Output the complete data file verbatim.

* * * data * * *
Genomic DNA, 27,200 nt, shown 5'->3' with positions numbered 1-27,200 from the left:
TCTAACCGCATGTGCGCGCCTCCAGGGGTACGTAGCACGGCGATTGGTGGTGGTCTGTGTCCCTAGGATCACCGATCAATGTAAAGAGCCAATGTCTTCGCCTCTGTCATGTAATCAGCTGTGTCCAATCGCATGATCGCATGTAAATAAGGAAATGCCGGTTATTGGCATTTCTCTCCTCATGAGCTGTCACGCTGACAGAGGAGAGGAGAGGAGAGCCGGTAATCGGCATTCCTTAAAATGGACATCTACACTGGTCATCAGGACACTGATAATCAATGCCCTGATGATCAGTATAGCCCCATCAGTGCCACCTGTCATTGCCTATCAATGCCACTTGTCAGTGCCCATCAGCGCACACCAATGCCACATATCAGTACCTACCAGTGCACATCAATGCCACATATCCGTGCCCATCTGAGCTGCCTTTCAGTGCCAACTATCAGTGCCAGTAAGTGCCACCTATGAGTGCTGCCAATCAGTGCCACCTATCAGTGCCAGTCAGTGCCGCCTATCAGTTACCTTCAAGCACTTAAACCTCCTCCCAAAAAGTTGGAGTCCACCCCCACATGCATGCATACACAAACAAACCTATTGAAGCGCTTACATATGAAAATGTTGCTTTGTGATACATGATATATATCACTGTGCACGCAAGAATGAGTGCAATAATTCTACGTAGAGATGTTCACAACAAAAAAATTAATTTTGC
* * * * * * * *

Genomic DNA, 27,200 nt, shown 5'->3' with positions numbered 1-27,200 from the left:
TCTAACCGCATGTGCGCGCCTCCAGGGGTACGTAGCACGGCGATTGGTGGTGGTCTGTGTCCCTAGGATCACCGATCAATGTAAAGAGCCAATGTCTTCGCCTCTGTCATGTAATCAGCTGTGTCCAATCGCATGATCGCATGTAAATAAGGAAATGCCGGTTATTGGCATTTCTCTCCTCATGAGCTGTCACGCTGACAGAGGAGAGGAGAGGAGAGCCGGTAATCGGCATTCCTTAAAATGGACATCTACACTGGTCATCAGGACACTGATAATCAATGCCCTGATGATCAGTATAGCCCCATCAGTGCCACCTGTCATTGCCTATCAATGCCACTTGTCAGTGCCCATCAGCGCACACCAATGCCACATATCAGTACCTACCAGTGCACATCAATGCCACATATCCGTGCCCATCTGAGCTGCCTTTCAGTGCCAACTATCAGTGCCAGTAAGTGCCACCTATGAGTGCTGCCAATCAGTGCCACCTATCAGTGCCAGTCAGTGCCGCCTATCAGTTACCTTCAAGCACTTAAACCTCCTCCCAAAAAGTTGGAGTCCACCCCCACATGCATGCATACACAAACAAACCTATTGAAGCGCTTACATATGAAAATGTTGCTTTGTGATACATGATATATATCACTGTGCACGCAAGAATGAGTGCAATAATTCTACGTAGAGATGTTCACAACAAAAAAATTAATTTTGC